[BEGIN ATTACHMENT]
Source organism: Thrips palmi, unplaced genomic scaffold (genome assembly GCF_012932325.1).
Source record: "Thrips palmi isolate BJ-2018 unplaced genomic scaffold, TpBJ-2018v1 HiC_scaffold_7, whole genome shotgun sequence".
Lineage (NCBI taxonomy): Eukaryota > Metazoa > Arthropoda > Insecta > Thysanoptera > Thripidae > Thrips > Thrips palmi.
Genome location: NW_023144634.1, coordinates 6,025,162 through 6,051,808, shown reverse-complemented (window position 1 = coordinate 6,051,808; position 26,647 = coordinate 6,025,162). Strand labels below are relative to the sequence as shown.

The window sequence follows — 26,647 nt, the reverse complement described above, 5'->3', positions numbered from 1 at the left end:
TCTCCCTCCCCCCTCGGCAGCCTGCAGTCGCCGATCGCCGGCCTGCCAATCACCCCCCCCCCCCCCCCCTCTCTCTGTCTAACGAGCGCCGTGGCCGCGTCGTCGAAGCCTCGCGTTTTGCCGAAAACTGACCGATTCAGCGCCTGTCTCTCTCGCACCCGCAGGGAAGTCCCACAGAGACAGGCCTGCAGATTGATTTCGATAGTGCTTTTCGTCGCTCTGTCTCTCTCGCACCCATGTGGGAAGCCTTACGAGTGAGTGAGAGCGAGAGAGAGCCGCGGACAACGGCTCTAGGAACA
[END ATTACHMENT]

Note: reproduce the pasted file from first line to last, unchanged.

Source organism: Thrips palmi, unplaced genomic scaffold (genome assembly GCF_012932325.1).
Source record: "Thrips palmi isolate BJ-2018 unplaced genomic scaffold, TpBJ-2018v1 HiC_scaffold_7, whole genome shotgun sequence".
Lineage (NCBI taxonomy): Eukaryota > Metazoa > Arthropoda > Insecta > Thysanoptera > Thripidae > Thrips > Thrips palmi.
Genome location: NW_023144634.1, coordinates 6,025,162 through 6,051,808, shown reverse-complemented (window position 1 = coordinate 6,051,808; position 26,647 = coordinate 6,025,162). Strand labels below are relative to the sequence as shown.

The window sequence follows — 26,647 nt, the reverse complement described above, 5'->3', positions numbered from 1 at the left end:
TCTCCCTCCCCCCTCGGCAGCCTGCAGTCGCCGATCGCCGGCCTGCCAATCACCCCCCCCCCCCCCCCCTCTCTCTGTCTAACGAGCGCCGTGGCCGCGTCGTCGAAGCCTCGCGTTTTGCCGAAAACTGACCGATTCAGCGCCTGTCTCTCTCGCACCCGCAGGGAAGTCCCACAGAGACAGGCCTGCAGATTGATTTCGATAGTGCTTTTCGTCGCTCTGTCTCTCTCGCACCCATGTGGGAAGCCTTACGAGTGAGTGAGAGCGAGAGAGAGCCGCGGACAACGGCTCTAGGAACA